To that I say, “Well, fine, then label it a fantasy, not a historical.” If you’re going to call a novel Historical, or Historical Fiction, or Regency, do the research. I know it's a pain. I've had characters nagging me to write their stories for years but I resisted because I didn't want to do the amount of research that would be required. Finally, when they wouldn't leave me alone, I broke down and began researching. It's hard, and frustrating, and very time consuming. But it's worth it. The end result was my first ever Regency romance novel entitled, The Stranger She Married, published in 2008, Book 1 of the Rogue Hearts Series.

Now I'm hooked on the Era so much that I read research books on Regency England just for fun. Okay, well, it's continuing research and all that, but really, I read those research books because I'm a Regency geek.

In the midst of the on-line ranting, one of the published authors in my group shared with us her philosophy:

As a Regency romance author, my job is threefold:

1) do my homework well enough to please my fellow history geeks,

2) make the story compelling enough to hook readers who don't care whether or not it's accurate, and

3) don’t stress over writers/readers who prefer the fairytale.

It resonated within me. I hope it helps you, too.


Nancy Kelley said...

I can relate to this as both a reader and a writer. I started reading Regencies when I was in middle school, and most of them were written in that period of the late 80's early 90's when research wasn't a high priority. I'm sure there were inaccuracies I swallowed as truth--because of course the author knew what she was talking about!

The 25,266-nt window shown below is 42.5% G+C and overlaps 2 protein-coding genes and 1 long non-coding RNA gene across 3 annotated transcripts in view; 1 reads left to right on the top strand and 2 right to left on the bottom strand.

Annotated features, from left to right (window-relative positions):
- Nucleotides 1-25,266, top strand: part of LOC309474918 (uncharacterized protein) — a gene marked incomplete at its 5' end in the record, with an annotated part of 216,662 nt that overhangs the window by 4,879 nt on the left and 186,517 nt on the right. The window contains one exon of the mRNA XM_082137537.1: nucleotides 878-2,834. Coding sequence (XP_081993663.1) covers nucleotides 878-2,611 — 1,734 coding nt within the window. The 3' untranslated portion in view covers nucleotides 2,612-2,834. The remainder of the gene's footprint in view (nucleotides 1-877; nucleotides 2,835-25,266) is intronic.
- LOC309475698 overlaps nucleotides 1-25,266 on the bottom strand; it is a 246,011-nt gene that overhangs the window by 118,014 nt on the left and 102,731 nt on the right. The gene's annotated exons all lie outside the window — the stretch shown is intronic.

Now, as an author, I feel that same resistance toward certain stories that you mentioned. For instance, my current story is a spy novel. Oy vey! The research on that one! And it's not like there is a plethora of sources either.

I think I'll claim that code as my own--thank you.

catslady said...

As a reader I do expect historical accuracy and I appreciate the authors that do their research. I've always enjoyed learning as I read and what better way than when a wonderful story is part of the learning. It's frustrating when you don't know what you really can believe. I agree - why not just label it historical fantasy.

Farida Mestek said...

I completely agree with you on all the points! And isn't Regency research pure fun? For example, I'm now totally hooked on shooting and hunting and I'm reading a very entertaining and informative book called "Advice to Sportsmen", 1809.

Diane Farr said...

A few years ago, publishers (and readers) drew a distinction between "Regencies" and "Regency Historicals." A Regency was a traditional, Heyer-esque work that aimed to give Anglophiles and history buffs a time-travel vacation. A Regency Historical was generally longer, sexier, and had much looser standards regarding historical accuracy. Many authors of Regency Historicals dressed contemporary American characters in period clothing and dropped them neatly into the Regency with their attitudes, manners and language intact.

Alas, traditional Regencies are no longer published. But since many authors who used to write them migrated to Regency Historicals once their market dried up, today's Regency Historicals are often far more believable than the outrageous stuff that used to get published as "historical."

Not always ... but often!

Diane, author of Regencies and Regency Historicals